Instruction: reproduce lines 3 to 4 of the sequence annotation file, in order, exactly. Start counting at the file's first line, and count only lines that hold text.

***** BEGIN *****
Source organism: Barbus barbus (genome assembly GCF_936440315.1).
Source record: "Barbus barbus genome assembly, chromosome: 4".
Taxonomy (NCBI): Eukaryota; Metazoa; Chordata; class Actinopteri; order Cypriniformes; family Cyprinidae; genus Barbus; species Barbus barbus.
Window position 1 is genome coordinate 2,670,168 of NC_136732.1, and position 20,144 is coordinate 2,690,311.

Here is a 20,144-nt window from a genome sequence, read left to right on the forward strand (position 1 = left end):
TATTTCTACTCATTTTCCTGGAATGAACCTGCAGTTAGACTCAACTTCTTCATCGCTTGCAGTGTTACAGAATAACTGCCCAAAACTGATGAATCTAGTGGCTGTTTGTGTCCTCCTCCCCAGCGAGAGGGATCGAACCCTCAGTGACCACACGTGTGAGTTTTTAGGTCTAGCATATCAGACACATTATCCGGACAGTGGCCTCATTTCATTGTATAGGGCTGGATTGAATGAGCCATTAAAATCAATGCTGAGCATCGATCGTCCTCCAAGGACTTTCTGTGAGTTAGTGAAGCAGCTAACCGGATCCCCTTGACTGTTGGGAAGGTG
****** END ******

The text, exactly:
Taxonomy (NCBI): Eukaryota; Metazoa; Chordata; class Actinopteri; order Cypriniformes; family Cyprinidae; genus Barbus; species Barbus barbus.
Window position 1 is genome coordinate 2,670,168 of NC_136732.1, and position 20,144 is coordinate 2,690,311.